Even though Los Angeles County has not given the order for esthetics and beauty salons to reopen their doors, stylists are already preparing to serve their clients under the new coronavirus prevention regulations.
"The new rules will affect our income, but my health and that of my clients come first”Says Juan Carlos Barbosa, owner of the Beauty Emporium salon in the city of Cudahy.
The stylist with more than 24 years of experience comments that he has already started making changes to his salon to be ready for reopening, once Los Angeles County gives the green light.
"The protocols are going to be different. The living room, the workstations and the door handles have to be disinfected with chlorine or other cleaning products, ”he says.
further going to work by appointment, and not accepting clients who show up unexpectedly.
"When the client arrives, they must speak on the phone before entering to ensure that the previous one has already left, and the station where they will be treated is clean and disinfected," he says.
At the entrance, there will be an antibacterial hand gel, but you will be given the option to proceed to wash your hands.
"When working on the client, whether it is a haircut or dye, we will provide disposable masks"
The beauty products for sale will not be able to touch them nor will there be test products to avoid any outbreak of contagion.
The plan is to start working at 25% capacity without crowds. "The workstations will be located six feet away. As we are several stylists, perhaps we will have to program ourselves per day ”.
They will also have to wash their hands for 20 seconds after serving each client.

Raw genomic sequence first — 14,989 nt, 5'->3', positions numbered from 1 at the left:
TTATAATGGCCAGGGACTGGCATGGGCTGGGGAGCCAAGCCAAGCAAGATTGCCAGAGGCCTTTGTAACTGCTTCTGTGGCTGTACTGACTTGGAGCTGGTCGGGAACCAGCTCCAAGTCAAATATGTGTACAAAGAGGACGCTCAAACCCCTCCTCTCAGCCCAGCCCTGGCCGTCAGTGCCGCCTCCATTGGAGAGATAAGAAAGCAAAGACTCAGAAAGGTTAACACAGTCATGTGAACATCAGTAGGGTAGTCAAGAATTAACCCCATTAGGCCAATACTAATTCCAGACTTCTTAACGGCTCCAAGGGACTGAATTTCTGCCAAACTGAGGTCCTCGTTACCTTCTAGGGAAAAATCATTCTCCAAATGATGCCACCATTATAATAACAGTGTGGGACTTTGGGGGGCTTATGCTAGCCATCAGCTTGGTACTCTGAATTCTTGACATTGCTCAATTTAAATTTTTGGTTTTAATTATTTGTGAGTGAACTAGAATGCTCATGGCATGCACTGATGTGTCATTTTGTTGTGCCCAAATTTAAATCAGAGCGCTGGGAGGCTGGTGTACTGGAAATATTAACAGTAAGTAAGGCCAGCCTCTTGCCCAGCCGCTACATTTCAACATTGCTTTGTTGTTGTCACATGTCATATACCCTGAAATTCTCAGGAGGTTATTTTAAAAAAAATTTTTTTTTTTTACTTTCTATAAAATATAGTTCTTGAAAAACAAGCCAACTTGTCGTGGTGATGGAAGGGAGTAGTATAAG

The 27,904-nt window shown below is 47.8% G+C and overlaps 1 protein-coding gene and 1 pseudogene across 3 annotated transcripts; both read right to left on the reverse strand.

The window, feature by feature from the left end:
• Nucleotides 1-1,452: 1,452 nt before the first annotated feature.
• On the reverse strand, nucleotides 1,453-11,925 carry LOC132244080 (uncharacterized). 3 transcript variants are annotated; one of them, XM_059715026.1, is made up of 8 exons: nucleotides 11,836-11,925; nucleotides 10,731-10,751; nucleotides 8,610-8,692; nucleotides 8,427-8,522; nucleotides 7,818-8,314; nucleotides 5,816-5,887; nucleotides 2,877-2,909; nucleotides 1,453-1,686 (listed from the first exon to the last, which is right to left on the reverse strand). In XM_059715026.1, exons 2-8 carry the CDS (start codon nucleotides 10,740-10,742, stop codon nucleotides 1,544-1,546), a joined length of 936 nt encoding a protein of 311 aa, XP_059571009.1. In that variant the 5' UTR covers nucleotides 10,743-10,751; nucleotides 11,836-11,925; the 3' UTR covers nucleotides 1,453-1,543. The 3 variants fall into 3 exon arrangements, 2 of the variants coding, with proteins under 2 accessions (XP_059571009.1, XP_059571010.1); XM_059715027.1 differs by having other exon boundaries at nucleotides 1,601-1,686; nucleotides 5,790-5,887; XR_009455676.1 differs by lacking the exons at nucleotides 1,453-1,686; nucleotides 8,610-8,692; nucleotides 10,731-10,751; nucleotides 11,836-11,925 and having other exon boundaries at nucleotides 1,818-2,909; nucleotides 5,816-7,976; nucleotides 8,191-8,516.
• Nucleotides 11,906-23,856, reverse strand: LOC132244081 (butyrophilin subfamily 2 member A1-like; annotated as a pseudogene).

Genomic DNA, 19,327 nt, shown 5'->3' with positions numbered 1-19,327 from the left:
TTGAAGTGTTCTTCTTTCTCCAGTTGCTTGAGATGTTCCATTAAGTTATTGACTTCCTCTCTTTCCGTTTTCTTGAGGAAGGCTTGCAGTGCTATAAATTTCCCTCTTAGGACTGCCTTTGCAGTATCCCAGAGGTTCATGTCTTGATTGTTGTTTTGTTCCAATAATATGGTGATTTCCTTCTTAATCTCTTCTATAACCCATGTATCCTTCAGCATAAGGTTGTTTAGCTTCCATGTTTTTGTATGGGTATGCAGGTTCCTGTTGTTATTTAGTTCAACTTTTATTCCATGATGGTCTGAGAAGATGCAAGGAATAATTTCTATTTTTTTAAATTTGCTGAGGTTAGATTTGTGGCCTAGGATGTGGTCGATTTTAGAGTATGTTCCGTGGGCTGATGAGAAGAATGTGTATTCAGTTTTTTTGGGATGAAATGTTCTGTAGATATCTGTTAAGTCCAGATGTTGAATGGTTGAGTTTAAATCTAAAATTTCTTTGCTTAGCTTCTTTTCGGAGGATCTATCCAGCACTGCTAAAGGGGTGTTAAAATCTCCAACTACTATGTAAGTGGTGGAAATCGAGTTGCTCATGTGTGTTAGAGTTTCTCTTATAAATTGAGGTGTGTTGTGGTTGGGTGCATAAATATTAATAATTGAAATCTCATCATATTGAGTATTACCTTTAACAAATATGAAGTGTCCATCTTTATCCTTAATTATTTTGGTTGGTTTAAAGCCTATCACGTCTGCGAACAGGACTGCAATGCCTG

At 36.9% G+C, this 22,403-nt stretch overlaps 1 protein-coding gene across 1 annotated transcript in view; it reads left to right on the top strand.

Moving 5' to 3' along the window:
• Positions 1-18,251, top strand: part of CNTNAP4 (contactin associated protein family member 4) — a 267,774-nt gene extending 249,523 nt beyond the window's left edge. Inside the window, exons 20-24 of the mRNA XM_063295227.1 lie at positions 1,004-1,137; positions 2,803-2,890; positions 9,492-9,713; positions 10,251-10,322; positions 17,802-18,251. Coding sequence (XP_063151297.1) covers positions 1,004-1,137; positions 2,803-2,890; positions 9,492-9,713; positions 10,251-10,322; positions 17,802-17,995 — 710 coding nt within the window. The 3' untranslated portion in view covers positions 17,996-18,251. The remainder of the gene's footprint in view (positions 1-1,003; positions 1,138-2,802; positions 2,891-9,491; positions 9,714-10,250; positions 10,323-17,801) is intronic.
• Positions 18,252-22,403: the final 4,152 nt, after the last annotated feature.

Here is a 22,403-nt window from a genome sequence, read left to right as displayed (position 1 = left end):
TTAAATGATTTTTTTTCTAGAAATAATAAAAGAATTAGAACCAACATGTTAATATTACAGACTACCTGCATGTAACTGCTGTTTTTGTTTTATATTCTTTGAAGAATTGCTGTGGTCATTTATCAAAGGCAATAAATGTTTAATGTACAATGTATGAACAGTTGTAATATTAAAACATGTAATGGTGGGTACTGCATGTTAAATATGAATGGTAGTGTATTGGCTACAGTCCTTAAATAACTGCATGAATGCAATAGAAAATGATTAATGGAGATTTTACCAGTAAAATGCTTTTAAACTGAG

Juan Carlos, who has been closed for two and a half months, acknowledges that it has been a very difficult season in economic terms. “I applied for small business support two months ago. So far I have had no response. I have had to use my savings to survive, but I am already reaching my limit ”, he explains.
On May 26, the California Department of Public Health announced that counties that have proven they meet the criteria to expedite reopening may reopen beauty salons and barbershops with modifications such as face masks for both the barber, stylist and customers.
Permitted activities include cuts and dyes, straightening, waving, extensions, braids, hair treatments, and wig maintenance.
It was not authorized to open nail salons or offer services that require touching the client's face such as waxing and threading, shaving, facials, and applying eyelashes.
"Together Californians have limited infections in our state, and because of this work, many counties have made the decision to restore hair and barber services with modifications," says Dr. Sonia Angell, director of the Department of Public Health.
However, he says that COVID-19 is still present in communities and there is a risk. "As we venture out of the house, it is critically important to maintain physical distance, wear face masks in public, and wash our hands frequently to protect ourselves and those around us."
Another measure that beauty salons must comply with will be: take the temperature and ask all clients, workers, contractors and vendors about the symptoms of the coronavirus.
María Teresa Villarreal, founder of the Association of Barbershop and Cosmetology Employers of Southern California and owner of the Cosmetic Beauty School in Downey, where also the most gifted students offer salon services, says that she plans to set up a tent outside to take the temperature and have them fill out a questionnaire.
"We are going to have to put divisions, and establish an area so that the client can stay away and in social distance when he is waiting with the hair dye."
In fact, he says they have no idea how many lounges they are going to open once the Los Angeles county authorizes it, but what he does know is that they are already preparing to comply with the rules. “We are seeking to establish a kind of forgiveness that exempts us from responsibility in the event that a client becomes infected with the virus. We have to protect ourselves, "he says.
It was March 19 when the Governor of California issued an order for all Californians to remain in their homes and prevent the progression of the coronavirus. The mandate included the closing of businesses considered non-essential such as barber shops and beauty and nail salons.